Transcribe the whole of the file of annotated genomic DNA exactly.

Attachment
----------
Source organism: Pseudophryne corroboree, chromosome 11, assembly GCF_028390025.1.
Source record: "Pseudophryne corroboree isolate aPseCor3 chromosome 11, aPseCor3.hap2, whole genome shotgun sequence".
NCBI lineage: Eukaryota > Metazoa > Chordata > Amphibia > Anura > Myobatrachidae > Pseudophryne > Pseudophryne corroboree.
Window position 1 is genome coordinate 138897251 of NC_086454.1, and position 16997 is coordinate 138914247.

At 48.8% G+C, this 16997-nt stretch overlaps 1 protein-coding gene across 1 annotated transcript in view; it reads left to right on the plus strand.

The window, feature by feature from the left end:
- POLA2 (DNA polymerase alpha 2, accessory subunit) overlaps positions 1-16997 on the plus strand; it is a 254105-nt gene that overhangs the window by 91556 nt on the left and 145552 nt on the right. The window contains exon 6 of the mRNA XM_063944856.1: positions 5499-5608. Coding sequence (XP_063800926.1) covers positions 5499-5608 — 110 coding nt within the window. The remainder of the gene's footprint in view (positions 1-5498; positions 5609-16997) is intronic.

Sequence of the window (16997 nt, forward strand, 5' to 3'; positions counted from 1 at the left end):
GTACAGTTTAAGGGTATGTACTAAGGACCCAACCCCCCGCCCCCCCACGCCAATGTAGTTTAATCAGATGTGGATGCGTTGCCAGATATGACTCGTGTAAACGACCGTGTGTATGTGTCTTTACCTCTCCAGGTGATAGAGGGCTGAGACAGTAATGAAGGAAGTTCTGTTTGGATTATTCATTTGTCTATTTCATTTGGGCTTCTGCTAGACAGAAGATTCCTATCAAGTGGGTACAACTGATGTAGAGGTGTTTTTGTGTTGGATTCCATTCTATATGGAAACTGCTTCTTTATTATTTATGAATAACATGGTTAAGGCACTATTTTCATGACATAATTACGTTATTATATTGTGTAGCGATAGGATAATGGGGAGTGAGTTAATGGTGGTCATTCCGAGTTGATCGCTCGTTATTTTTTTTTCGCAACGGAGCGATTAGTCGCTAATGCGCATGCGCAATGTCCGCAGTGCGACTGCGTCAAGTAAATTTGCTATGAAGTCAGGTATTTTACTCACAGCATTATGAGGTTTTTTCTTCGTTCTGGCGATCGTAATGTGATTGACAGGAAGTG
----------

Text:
Source organism: Pseudophryne corroboree, chromosome 11, assembly GCF_028390025.1.
Source record: "Pseudophryne corroboree isolate aPseCor3 chromosome 11, aPseCor3.hap2, whole genome shotgun sequence".
NCBI lineage: Eukaryota > Metazoa > Chordata > Amphibia > Anura > Myobatrachidae > Pseudophryne > Pseudophryne corroboree.
Window position 1 is genome coordinate 138897251 of NC_086454.1, and position 16997 is coordinate 138914247.

At 48.8% G+C, this 16997-nt stretch overlaps 1 protein-coding gene across 1 annotated transcript in view; it reads left to right on the plus strand.

The window, feature by feature from the left end:
- POLA2 (DNA polymerase alpha 2, accessory subunit) overlaps positions 1-16997 on the plus strand; it is a 254105-nt gene that overhangs the window by 91556 nt on the left and 145552 nt on the right. The window contains exon 6 of the mRNA XM_063944856.1: positions 5499-5608. Coding sequence (XP_063800926.1) covers positions 5499-5608 — 110 coding nt within the window. The remainder of the gene's footprint in view (positions 1-5498; positions 5609-16997) is intronic.

Sequence of the window (16997 nt, forward strand, 5' to 3'; positions counted from 1 at the left end):
GTACAGTTTAAGGGTATGTACTAAGGACCCAACCCCCCGCCCCCCCACGCCAATGTAGTTTAATCAGATGTGGATGCGTTGCCAGATATGACTCGTGTAAACGACCGTGTGTATGTGTCTTTACCTCTCCAGGTGATAGAGGGCTGAGACAGTAATGAAGGAAGTTCTGTTTGGATTATTCATTTGTCTATTTCATTTGGGCTTCTGCTAGACAGAAGATTCCTATCAAGTGGGTACAACTGATGTAGAGGTGTTTTTGTGTTGGATTCCATTCTATATGGAAACTGCTTCTTTATTATTTATGAATAACATGGTTAAGGCACTATTTTCATGACATAATTACGTTATTATATTGTGTAGCGATAGGATAATGGGGAGTGAGTTAATGGTGGTCATTCCGAGTTGATCGCTCGTTATTTTTTTTTCGCAACGGAGCGATTAGTCGCTAATGCGCATGCGCAATGTCCGCAGTGCGACTGCGTCAAGTAAATTTGCTATGAAGTCAGGTATTTTACTCACAGCATTATGAGGTTTTTTCTTCGTTCTGGCGATCGTAATGTGATTGACAGGAAGTG